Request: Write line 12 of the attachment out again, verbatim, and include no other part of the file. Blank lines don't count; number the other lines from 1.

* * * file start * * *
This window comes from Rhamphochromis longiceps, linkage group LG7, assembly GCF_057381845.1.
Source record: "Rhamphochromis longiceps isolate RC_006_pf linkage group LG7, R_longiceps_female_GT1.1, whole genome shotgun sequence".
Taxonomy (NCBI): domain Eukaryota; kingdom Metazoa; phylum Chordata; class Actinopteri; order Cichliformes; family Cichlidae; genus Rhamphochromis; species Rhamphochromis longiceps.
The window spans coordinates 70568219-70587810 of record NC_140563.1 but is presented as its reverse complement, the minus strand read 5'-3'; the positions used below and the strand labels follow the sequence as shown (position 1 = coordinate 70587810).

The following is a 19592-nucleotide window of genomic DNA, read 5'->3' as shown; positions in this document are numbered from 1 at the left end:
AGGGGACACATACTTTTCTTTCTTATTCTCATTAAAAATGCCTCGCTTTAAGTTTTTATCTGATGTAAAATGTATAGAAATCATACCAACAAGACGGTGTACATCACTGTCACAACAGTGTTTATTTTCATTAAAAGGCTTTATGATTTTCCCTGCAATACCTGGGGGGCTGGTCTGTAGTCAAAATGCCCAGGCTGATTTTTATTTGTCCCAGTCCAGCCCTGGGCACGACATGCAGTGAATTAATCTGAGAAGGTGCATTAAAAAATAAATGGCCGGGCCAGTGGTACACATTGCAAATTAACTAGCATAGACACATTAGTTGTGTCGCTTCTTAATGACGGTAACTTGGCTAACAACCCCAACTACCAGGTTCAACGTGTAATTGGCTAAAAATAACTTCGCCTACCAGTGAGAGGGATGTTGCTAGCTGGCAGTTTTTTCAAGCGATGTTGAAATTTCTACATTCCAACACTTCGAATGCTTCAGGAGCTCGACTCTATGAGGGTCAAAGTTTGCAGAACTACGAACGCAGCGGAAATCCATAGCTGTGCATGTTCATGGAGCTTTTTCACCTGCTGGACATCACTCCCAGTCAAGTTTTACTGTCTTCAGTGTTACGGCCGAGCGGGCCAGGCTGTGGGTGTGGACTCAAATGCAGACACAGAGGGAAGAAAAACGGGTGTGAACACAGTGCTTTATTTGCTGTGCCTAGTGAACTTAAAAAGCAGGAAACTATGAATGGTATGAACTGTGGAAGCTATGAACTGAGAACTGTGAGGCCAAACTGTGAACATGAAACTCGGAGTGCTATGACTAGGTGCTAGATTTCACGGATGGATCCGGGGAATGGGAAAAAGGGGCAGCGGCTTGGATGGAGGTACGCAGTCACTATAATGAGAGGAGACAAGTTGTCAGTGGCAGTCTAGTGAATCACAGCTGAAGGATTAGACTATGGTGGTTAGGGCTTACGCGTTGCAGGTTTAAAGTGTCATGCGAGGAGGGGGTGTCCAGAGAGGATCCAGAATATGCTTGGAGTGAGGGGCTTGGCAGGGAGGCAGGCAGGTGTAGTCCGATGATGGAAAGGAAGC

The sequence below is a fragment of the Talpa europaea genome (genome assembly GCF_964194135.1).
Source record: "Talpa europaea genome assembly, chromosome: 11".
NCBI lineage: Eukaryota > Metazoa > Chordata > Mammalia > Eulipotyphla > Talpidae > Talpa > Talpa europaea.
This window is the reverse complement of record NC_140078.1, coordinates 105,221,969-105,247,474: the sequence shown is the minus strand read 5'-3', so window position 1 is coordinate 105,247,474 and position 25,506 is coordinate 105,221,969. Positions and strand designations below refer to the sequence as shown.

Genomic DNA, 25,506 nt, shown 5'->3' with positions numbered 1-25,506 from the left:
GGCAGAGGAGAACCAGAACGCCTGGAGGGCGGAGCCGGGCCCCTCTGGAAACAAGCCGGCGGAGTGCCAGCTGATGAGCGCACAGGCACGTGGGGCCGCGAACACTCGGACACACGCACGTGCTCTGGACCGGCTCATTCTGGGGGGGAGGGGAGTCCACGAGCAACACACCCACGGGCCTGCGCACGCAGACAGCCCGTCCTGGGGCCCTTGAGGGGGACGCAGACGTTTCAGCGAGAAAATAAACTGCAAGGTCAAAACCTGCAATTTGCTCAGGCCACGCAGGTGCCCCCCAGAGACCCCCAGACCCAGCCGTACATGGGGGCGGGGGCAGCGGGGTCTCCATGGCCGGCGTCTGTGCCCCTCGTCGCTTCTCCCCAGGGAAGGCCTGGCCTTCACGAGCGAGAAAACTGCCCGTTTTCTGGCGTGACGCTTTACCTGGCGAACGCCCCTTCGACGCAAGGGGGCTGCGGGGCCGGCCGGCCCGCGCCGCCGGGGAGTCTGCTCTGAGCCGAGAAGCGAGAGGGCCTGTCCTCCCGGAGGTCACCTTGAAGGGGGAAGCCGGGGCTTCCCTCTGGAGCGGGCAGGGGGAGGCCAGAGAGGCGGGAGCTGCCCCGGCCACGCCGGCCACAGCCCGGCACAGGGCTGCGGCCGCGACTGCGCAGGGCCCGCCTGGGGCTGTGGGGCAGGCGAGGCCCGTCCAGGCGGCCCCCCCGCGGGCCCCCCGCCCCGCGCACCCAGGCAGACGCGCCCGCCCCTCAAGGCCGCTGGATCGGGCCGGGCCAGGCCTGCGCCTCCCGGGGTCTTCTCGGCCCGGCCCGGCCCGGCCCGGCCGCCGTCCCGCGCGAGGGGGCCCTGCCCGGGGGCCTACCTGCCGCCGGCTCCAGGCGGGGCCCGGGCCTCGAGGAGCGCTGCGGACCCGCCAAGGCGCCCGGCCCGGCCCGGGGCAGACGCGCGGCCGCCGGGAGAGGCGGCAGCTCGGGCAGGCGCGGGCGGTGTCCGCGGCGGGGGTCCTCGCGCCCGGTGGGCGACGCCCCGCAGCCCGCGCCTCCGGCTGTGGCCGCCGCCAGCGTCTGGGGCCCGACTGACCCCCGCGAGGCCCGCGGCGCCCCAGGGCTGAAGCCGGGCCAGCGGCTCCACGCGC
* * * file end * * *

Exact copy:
GGCAGAGGAGAACCAGAACGCCTGGAGGGCGGAGCCGGGCCCCTCTGGAAACAAGCCGGCGGAGTGCCAGCTGATGAGCGCACAGGCACGTGGGGCCGCGAACACTCGGACACACGCACGTGCTCTGGACCGGCTCATTCTGGGGGGGAGGGGAGTCCACGAGCAACACACCCACGGGCCTGCGCACGCAGACAGCCCGTCCTGGGGCCCTTGAGGGGGACGCAGACGTTTCAGCGAGAAAATAAACTGCAAGGTCAAAACCTGCAATTTGCTCAGGCCACGCAGGTGCCCCCCAGAGACCCCCAGACCCAGCCGTACATGGGGGCGGGGGCAGCGGGGTCTCCATGGCCGGCGTCTGTGCCCCTCGTCGCTTCTCCCCAGGGAAGGCCTGGCCTTCACGAGCGAGAAAACTGCCCGTTTTCTGGCGTGACGCTTTACCTGGCGAACGCCCCTTCGACGCAAGGGGGCTGCGGGGCCGGCCGGCCCGCGCCGCCGGGGAGTCTGCTCTGAGCCGAGAAGCGAGAGGGCCTGTCCTCCCGGAGGTCACCTTGAAGGGGGAAGCCGGGGCTTCCCTCTGGAGCGGGCAGGGGGAGGCCAGAGAGGCGGGAGCTGCCCCGGCCACGCCGGCCACAGCCCGGCACAGGGCTGCGGCCGCGACTGCGCAGGGCCCGCCTGGGGCTGTGGGGCAGGCGAGGCCCGTCCAGGCGGCCCCCCCGCGGGCCCCCCGCCCCGCGCACCCAGGCAGACGCGCCCGCCCCTCAAGGCCGCTGGATCGGGCCGGGCCAGGCCTGCGCCTCCCGGGGTCTTCTCGGCCCGGCCCGGCCCGGCCCGGCCGCCGTCCCGCGCGAGGGGGCCCTGCCCGGGGGCCTACCTGCCGCCGGCTCCAGGCGGGGCCCGGGCCTCGAGGAGCGCTGCGGACCCGCCAAGGCGCCCGGCCCGGCCCGGGGCAGACGCGCGGCCGCCGGGAGAGGCGGCAGCTCGGGCAGGCGCGGGCGGTGTCCGCGGCGGGGGTCCTCGCGCCCGGTGGGCGACGCCCCGCAGCCCGCGCCTCCGGCTGTGGCCGCCGCCAGCGTCTGGGGCCCGACTGACCCCCGCGAGGCCCGCGGCGCCCCAGGGCTGAAGCCGGGCCAGCGGCTCCACGCGC